September 14, 2014

Today’s rule is to play to your strengths and minimize your weaknesses.

In this campaign the idea is to produce copious amounts of copy. My strength lies in my ability to write my own material in volumes. This means that I am conversant with my statements.

My next strength is the ability to argue on my feet due to my years as an attorney with some trial experience. This, coupled with my ability to write my own material, makes me formidable in that I can debate with confidence and flexibility.

The ability to speak in public is probably equal in that my opponents have long experience in such. I need to work to my teaching background to fashion the arguments in a manner that can reach the audience. A great way to learn to communicate is to take a basic course in education fundamentals. This will show you how to create a lesson plan.

In education, there is a very simple rule of thumb to success (not that teaching is easy). The basic idea breaks down as follows:

  1. Determine an objective (eg. To understanding Article I of the Rhode Island Constitution).
  2. Teach to that stated objective.
  3. Test to determine whether the objective has been met.
  4. Refine the objective if not met or move to the next objective if you are satisfied with the tested performance.

My instincts tell me that every moment is an opportunity to teach as opposed to an opportunity to campaign. Keep a similar philosophy and you won’t feel so down when you encounter resistance.

I have weaknesses that can be exploited by my opponents, but it is their job to figure them out.

As such, I will be writing definitive position and attempt to put my opponents on the spot by forcing them to address those issues. With luck, they will have utilized their staff to provide them with their information and this puts them at my mercy. They are busy raising money and have little time to write or even think about the positions they are taking. If caught off guard, I have an opportunity. They have the bodies to do the research for them, but that doesn’t automatically equate to the candidate knowing the subject. Probe carefully. Determine a weakness. Exploit it.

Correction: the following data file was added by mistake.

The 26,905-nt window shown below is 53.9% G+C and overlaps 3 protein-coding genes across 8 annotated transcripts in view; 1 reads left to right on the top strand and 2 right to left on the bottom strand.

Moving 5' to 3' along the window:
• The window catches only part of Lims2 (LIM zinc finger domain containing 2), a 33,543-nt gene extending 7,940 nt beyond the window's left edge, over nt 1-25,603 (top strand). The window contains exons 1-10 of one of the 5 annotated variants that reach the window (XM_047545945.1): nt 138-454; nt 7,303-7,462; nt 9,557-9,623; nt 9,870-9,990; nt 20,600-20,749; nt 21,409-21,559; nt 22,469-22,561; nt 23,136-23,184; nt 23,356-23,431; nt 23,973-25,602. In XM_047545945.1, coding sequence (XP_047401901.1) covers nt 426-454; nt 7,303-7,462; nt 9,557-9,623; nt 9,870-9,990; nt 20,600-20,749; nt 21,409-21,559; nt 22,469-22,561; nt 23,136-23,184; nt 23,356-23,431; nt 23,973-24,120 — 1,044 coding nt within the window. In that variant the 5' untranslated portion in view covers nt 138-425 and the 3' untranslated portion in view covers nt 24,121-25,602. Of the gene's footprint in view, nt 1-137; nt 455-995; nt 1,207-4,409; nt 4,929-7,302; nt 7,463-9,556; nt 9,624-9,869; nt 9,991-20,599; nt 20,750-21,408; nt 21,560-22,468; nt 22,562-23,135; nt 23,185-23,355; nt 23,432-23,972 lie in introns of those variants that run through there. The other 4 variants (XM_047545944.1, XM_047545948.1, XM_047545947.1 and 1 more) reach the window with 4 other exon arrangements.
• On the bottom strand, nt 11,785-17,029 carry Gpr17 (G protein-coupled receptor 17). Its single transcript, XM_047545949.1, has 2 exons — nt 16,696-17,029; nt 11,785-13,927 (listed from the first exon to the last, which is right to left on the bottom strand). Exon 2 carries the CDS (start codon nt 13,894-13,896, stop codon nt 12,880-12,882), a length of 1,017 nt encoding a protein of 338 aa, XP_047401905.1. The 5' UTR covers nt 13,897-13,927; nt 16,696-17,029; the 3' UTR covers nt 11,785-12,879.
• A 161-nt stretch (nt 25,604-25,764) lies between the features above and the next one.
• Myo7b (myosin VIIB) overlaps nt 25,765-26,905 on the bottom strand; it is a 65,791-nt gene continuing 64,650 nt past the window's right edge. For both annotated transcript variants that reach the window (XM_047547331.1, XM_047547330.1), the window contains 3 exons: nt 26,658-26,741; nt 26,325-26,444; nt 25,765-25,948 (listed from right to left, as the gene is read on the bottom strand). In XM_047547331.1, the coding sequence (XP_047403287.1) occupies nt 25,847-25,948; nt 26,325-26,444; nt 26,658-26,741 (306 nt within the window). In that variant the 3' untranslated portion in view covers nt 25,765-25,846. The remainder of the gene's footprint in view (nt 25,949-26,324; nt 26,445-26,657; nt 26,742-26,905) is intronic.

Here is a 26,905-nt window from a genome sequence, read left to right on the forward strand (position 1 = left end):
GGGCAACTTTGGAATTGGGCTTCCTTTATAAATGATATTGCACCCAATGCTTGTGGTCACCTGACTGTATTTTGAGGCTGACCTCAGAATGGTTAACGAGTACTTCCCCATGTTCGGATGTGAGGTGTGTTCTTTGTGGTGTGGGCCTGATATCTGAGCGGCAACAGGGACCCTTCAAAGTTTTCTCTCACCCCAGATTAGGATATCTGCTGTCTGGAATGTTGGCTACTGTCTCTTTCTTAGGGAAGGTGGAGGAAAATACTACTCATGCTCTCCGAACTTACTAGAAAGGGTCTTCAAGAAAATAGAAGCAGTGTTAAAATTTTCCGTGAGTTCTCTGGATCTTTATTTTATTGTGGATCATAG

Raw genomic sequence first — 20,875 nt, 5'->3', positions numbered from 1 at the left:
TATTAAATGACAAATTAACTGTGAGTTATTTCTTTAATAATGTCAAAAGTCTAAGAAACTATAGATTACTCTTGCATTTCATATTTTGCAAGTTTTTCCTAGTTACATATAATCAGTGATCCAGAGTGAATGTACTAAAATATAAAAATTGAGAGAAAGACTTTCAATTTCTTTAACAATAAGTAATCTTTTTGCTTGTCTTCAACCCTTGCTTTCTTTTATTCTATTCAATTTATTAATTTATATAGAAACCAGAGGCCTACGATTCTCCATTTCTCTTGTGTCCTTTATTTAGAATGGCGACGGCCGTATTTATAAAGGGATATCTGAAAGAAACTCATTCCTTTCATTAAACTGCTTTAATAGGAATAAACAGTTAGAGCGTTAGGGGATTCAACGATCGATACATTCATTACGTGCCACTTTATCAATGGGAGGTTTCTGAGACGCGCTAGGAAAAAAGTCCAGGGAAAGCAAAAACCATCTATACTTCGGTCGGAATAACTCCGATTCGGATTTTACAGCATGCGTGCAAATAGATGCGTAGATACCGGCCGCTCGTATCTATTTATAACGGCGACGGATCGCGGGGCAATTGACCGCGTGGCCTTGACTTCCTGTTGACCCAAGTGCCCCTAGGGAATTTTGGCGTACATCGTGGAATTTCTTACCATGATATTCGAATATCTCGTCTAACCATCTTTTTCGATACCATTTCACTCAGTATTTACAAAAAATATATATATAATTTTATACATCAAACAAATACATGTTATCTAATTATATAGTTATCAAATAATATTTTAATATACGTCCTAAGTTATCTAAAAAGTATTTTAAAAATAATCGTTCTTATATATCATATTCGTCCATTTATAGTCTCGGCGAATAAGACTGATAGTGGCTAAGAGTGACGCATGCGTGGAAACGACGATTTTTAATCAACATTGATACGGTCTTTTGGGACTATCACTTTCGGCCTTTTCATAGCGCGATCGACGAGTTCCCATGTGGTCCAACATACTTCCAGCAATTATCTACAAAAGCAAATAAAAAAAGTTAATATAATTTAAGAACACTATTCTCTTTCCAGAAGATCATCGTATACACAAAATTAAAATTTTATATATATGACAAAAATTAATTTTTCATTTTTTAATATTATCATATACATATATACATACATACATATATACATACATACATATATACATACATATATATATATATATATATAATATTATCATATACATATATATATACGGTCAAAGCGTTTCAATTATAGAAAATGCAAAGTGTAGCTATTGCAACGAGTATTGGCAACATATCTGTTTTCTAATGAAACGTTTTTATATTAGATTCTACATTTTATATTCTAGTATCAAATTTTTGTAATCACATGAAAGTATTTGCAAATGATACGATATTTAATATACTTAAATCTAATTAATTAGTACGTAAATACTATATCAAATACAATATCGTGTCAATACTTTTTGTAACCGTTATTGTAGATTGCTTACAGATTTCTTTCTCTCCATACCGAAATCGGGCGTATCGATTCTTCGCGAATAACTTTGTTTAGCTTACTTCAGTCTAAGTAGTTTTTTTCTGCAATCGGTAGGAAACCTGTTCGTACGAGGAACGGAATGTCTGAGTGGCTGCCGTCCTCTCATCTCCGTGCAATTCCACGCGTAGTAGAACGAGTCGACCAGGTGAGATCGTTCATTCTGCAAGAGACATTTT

As to the current gubernatorial race, there is still confusion in attempting to battle the new candidacy. One campaign is working diligently to dig up dirt on me. I have been very public and so I understand that there is much information available to the dirty tricks squad. I have written and spoken freely and so I am sure my literary efforts will be quoted. I also wrote and published a sarcastic weekly called “The Rhode Island Diogenes” (sort of a Rhode Island version of “The Onion”. It would be very interesting if the opposition chooses one of the pieces without fully vetting it. We’ll see. That is the double edged sword of having written many sarcastic pieces of parody.

Finding “dirt” will free them from the issues. As everyone, there are skeletons around, but what and where is always the edge. I have no intention of denying any allegation that is true.

As a mother bird often will fly away from the nest to distract its predator from the nest, such behavior may well prove useful. Employ this as a part of any guerilla campaign. It forces people to get distracted without finding the easiest of prey. When I was negotiating a teacher contract years back, I would sit at the table and practice writing Japanese characters. When I left the room, I would always leave the pad accessible to the opposing negotiators for them to review (in the days well before cell phone cameras). My opposition did not know Japanese and probably were either impressed or frustrated. It provided me with an edge in that they were pondering matters outside the focus. Use this as a tactic.

LESSON SEVEN: Think of what you have in the toolbox. Knowing your tools will give you flexibility. Always go with your first instinct. If you have written and believe in what you write, you never have to get a minute with a consultant to figure out where you are. Being at ease brings with it poise and it will result in the body language that speaks volumes. Similarly, note the strengths of your opposition. Where possible, move the forum to where you function best or where they function worst.

Where there are political races there are often people who are willing to send you information about your opponent. Much of it is just disgruntled prose, but don’t discard it. There is often some fact that can prove interesting, a diamond in the rough. The secret is to learn the distinction between gold and fool’s gold. Don’t jump at some fact just because you were sent an email link, but don’t think the world is crazy.